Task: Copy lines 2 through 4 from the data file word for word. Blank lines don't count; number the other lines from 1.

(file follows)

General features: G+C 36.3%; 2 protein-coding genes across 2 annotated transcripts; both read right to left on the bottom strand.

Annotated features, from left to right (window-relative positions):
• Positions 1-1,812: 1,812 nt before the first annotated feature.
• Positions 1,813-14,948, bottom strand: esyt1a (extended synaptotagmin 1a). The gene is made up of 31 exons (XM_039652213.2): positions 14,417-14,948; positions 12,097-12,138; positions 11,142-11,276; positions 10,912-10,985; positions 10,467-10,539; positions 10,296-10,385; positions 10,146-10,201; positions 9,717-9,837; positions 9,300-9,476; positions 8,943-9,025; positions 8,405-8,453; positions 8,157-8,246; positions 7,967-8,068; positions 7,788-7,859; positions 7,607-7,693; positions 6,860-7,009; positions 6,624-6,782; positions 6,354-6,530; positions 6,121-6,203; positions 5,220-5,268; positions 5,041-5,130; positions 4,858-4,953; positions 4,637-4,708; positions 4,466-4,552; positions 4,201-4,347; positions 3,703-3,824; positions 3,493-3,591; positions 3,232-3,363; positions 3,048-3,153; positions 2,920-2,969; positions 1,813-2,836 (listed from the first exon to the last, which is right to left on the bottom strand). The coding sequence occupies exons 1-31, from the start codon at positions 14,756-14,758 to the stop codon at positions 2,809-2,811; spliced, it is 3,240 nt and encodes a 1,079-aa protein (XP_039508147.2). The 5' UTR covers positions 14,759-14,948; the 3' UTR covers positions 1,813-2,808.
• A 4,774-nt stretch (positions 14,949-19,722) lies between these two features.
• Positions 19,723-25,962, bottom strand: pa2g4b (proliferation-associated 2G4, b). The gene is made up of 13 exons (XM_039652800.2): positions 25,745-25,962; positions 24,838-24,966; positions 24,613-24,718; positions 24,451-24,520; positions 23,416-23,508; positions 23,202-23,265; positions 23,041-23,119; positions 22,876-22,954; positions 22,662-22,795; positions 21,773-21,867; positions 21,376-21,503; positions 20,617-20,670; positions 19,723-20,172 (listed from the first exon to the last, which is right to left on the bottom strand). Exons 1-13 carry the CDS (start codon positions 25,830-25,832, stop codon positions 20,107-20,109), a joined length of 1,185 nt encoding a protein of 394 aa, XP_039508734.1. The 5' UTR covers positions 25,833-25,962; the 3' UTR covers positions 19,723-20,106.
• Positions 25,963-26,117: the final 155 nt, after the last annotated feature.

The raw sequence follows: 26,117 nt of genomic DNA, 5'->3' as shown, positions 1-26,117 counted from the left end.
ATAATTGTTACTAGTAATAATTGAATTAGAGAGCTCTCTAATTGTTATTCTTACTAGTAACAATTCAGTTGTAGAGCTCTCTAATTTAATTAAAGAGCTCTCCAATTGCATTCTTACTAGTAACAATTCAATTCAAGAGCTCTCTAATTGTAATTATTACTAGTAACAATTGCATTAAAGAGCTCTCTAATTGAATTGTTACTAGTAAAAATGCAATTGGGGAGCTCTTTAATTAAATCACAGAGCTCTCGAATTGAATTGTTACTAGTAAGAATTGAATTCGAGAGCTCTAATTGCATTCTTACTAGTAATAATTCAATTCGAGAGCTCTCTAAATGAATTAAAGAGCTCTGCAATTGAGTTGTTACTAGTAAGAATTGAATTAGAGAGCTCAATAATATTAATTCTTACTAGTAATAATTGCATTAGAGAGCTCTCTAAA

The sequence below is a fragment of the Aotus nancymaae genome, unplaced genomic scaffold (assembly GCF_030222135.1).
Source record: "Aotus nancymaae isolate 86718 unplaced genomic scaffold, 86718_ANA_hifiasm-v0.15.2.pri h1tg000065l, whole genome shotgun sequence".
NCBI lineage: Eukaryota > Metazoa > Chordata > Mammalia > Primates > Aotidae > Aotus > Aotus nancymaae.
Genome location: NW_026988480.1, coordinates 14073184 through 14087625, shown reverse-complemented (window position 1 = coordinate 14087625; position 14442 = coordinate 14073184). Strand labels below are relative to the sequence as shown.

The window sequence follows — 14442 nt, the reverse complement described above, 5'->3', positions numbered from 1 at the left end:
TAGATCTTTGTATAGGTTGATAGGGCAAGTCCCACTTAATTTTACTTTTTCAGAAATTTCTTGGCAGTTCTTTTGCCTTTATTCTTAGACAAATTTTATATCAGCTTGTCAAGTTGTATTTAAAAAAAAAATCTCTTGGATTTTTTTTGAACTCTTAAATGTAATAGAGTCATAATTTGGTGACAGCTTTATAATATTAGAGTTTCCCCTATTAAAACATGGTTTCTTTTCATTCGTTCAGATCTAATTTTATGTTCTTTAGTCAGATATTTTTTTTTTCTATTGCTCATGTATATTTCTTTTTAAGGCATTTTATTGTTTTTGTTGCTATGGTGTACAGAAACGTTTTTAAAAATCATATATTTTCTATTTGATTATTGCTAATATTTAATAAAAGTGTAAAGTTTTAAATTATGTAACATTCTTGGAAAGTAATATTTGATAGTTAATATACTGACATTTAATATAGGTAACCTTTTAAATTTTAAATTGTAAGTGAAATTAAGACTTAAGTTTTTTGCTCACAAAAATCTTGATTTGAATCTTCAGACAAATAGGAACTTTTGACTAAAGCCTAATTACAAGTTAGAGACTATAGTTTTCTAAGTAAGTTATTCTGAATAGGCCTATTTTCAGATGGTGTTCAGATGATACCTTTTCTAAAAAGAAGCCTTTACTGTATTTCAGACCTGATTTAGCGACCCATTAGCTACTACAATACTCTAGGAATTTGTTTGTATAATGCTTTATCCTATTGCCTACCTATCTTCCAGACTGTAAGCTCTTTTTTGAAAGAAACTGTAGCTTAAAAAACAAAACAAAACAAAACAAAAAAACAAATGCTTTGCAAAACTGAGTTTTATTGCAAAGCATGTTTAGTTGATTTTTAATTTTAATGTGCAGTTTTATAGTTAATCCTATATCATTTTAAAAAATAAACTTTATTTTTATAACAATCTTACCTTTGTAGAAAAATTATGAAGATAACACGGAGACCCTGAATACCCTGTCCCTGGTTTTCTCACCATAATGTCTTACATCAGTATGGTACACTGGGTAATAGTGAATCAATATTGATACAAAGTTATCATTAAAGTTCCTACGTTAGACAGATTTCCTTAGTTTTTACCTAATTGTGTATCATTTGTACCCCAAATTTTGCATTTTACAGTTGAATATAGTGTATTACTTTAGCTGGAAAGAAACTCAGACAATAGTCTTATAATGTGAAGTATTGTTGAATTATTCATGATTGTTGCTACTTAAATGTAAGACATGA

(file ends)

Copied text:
Annotated features, from left to right (window-relative positions):
• Positions 1-1,812: 1,812 nt before the first annotated feature.
• Positions 1,813-14,948, bottom strand: esyt1a (extended synaptotagmin 1a). The gene is made up of 31 exons (XM_039652213.2): positions 14,417-14,948; positions 12,097-12,138; positions 11,142-11,276; positions 10,912-10,985; positions 10,467-10,539; positions 10,296-10,385; positions 10,146-10,201; positions 9,717-9,837; positions 9,300-9,476; positions 8,943-9,025; positions 8,405-8,453; positions 8,157-8,246; positions 7,967-8,068; positions 7,788-7,859; positions 7,607-7,693; positions 6,860-7,009; positions 6,624-6,782; positions 6,354-6,530; positions 6,121-6,203; positions 5,220-5,268; positions 5,041-5,130; positions 4,858-4,953; positions 4,637-4,708; positions 4,466-4,552; positions 4,201-4,347; positions 3,703-3,824; positions 3,493-3,591; positions 3,232-3,363; positions 3,048-3,153; positions 2,920-2,969; positions 1,813-2,836 (listed from the first exon to the last, which is right to left on the bottom strand). The coding sequence occupies exons 1-31, from the start codon at positions 14,756-14,758 to the stop codon at positions 2,809-2,811; spliced, it is 3,240 nt and encodes a 1,079-aa protein (XP_039508147.2). The 5' UTR covers positions 14,759-14,948; the 3' UTR covers positions 1,813-2,808.